FDA Approves Merck’s New-Wave Cancer Drug

Posted by Samantha Powell on September 4th, 2014 |

U.S. regulators on Thursday approved a new kind of cancer drug from Merck MRK +1.68% & Co. that is designed to unleash the body’s immune system against tumors. The drug is part of a long-anticipated wave of medicines that could transform cancer treatment and forge a large new market for pharmaceutical companies.

The Food and Drug Administration cleared the drug, pembrolizumab, for the treatment of a deadly form of skin cancer, melanoma. The approval followed a swift review of data from a relatively early-stage human trial—an unusual move reflecting the medical community’s keen interest in pembrolizumab. Merck plans to sell the drug under the brand name Keytruda.

Keytruda, an infused drug, is a new type of immunotherapy, a category of treatments that harness the immune system to fight cancer. It was approved for people who’ve failed to respond adequately to Yervoy, a Bristol-Myers Squibb Co. BMY +0.87% immunotherapy that works in a different fashion, and certain other drugs.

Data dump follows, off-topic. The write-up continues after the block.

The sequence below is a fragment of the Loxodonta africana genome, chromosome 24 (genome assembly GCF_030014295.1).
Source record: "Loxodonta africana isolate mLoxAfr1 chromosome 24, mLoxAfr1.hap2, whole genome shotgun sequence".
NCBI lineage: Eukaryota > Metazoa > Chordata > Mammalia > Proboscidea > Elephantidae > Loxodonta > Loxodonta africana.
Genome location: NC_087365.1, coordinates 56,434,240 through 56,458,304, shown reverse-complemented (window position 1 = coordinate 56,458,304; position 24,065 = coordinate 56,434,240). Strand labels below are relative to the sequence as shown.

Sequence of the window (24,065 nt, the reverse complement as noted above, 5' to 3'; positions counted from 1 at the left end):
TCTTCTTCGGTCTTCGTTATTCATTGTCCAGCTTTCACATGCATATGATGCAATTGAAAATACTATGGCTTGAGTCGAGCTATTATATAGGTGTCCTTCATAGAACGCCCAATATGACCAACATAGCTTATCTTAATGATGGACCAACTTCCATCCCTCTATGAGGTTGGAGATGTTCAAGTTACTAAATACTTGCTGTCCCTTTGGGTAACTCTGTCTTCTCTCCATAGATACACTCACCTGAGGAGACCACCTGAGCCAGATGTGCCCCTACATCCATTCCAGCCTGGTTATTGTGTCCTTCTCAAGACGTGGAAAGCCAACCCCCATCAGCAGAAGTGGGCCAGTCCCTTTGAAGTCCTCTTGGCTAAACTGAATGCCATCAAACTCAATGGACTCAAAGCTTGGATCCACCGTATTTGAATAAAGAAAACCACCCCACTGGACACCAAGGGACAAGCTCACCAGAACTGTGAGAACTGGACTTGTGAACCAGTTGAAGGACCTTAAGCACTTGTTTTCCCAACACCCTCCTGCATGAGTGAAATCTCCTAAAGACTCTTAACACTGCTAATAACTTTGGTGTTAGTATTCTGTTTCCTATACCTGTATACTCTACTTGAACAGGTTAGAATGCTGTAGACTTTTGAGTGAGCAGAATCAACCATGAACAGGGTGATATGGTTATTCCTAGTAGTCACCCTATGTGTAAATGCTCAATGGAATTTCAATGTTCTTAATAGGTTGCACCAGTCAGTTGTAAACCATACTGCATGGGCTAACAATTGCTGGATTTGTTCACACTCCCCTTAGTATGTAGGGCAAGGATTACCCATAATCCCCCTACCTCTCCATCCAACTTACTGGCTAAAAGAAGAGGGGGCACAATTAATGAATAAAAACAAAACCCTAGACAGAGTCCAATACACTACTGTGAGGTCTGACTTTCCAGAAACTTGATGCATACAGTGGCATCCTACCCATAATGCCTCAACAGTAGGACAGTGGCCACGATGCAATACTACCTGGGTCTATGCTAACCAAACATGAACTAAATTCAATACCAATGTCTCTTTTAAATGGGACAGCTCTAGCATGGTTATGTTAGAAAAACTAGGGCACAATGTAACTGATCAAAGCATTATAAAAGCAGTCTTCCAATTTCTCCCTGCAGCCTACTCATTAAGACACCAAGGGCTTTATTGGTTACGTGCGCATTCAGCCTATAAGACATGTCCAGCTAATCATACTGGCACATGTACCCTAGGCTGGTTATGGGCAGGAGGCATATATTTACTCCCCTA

Pembrolizumab is the first so-called PD-1 inhibitor to hit the U.S. market. The drugs block a protein called programmed death receptor 1, or PD-1, which acts as a brake on certain immune-system cells to prevent them from attacking healthy tissue. Cancer cells can escape destruction by latching onto PD-1; PD-1 inhibitors block this interaction at the site of the tumor, releasing the immune system brake and allowing it to destroy the cancer. Yervoy also lifts a brake on the immune system, but does so earlier in the immune-cell activation process, which researchers say may cause more collateral destruction of normal tissue than with PD-1 blockers.

Pembrolizumab and other PD-1-targeting drugs—including those developed by Bristol-Myers and Roche Holding AG RHHBY +0.27% —have generated excitement among doctors because they appear to induce relatively high rates of tumor shrinkage and prolong average survival beyond historical norms in clinical studies. Researchers say the side effects associated with the drugs appear to be manageable.

“PD-1 is truly a game-changer. It’s active in a way that other drugs are not,” said Lynn Schuchter, a medical oncologist who heads the melanoma program at the Abramson Cancer Center of the University of Pennsylvania and has assisted in clinical trials of the Merck drug. “And what’s been interesting is the activity of PD-1 beyond melanoma. It looks to be active in bladder and renal and lung cancer. So this is bigger than melanoma.”

Some analysts believe total annual sales of cancer immunotherapies could reach about $32 billion by 2025, if more drugs make it to market to treat a range of cancers. Leerink Swann estimates Merck’s new drug alone could generate annual sales of more than $6 billion by then.